Ontario Tanto Bayonet for M16, M4, and AR-15
“What’s the spirit of the bayonet!” the drill sergeant yelled. “To KILL! KILL! KILL! with the cold blue steel!” I roared back, trying to look as mean as I felt with the old M7 bayonet attached to the business end of my worn M16A1. Since then I have had a few bayonets issued to me; M7s, then M9s, but none were anything like the bayonet that is sitting in front of me this evening: the Ontario Knife Company’s 1FTS Bayonet.
The most noticeable feature of the 1FTS Bayonet is the wicked-looking 7 1/2″ tanto-shaped blade. The 3/16″ thick high-carbon steel blade has a good black phosphate parkerized finish and is partially serrated. The crossguard is a normal bayonet-type with a wide muzzle ring for the the M16 flash hider. The hilt features a one-piece molded-rubber grip (Ontario calls it Dynaflex®) in a dark earth colour. The pommel will be familiar to anyone who has been around M16 bayonets.
Stamped on the ricasso on the right side of the blade is “ONTARIO USA,” and on the left side, “COMBAT.” Molded into the grip near the pommel is an Army eagle on the left side and the words, “US ARMY,” on the right.
The scabbard is simple, rugged, and lightweight. The body is molded from dark earth coloured polymer. The frog is made from heavy-duty webbing of a matching colour and is permanently attached to the body. The bottom part of the frog can be removed from the bottom of the body to expose a ceramic sharpening rod built into the back of the scabbard. The bayonet is secured to the scabbard by spring tension against the blade and by a strap across the crossguard and a strap around the hilt, both secured by snaps. The entire back of the frog, from the top of the frog to the bottom of the scabbard, is designed to be attached to MOLLE loops. The top strap can also be used to mount the bayonet on a belt.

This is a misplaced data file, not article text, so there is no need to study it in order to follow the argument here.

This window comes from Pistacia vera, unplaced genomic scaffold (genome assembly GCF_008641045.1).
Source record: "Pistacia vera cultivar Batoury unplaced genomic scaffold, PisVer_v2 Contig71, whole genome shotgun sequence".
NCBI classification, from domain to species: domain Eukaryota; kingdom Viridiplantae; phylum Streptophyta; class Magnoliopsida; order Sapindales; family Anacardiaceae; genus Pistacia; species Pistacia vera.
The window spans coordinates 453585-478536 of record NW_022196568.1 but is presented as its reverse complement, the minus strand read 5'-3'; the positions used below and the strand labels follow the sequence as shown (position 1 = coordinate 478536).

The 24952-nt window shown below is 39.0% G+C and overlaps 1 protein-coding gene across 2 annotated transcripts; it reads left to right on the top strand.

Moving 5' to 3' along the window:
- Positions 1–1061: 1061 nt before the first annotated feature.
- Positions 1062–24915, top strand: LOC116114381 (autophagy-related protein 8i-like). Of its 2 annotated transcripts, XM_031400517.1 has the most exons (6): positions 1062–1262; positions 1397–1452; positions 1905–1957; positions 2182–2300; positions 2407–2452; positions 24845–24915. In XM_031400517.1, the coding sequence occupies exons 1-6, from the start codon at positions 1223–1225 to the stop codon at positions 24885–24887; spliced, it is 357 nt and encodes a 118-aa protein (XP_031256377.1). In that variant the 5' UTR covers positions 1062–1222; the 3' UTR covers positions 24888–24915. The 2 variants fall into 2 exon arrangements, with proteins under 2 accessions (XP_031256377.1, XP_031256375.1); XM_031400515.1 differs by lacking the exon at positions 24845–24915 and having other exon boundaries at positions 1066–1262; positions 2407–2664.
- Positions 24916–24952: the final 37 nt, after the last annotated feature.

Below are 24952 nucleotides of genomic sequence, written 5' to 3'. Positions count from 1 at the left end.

At 1 pound 5.7 ounces for the bayonet and scabbard, the 1FTS Bayonet is substantially lighter than the M9 bayonet currently issued to most troops. As a knife, I like it a lot more than the M9. It is nicely balanced with a more useful blade shape. The partially serrated blade is a nice feature, great for ripping through webbing, ropes, or other fibrous material. The parkerizing is very porous and soaked up a lot of CLP – a good thing for rust control. The grip shape is much more comfortable in the hand and the hard rubber gives a secure no-slip grip. As a bayonet, it’s simple, well-designed, and that tanto blade sure looks mean on the end of a rifle.
Modern soldiers wear a lot of webbing, magazines, equipment, and body armor on their torsos. Recent research has shown that tanto or chisel-tipped blade designs are more effective than traditional bayonet blade shapes for penetrating current body armor and web gear. I’ll have to get some old gear together and see how effectively I can drive this thing through various vests, straps, and body armor.
This bayonet is not yet a standard military issue item, as other Ontario bayonets are. Maybe someday soon the sharp edge of tanto blades will flash in the sun as trainees yell, “Blood! blood! blood! makes the grass grow!”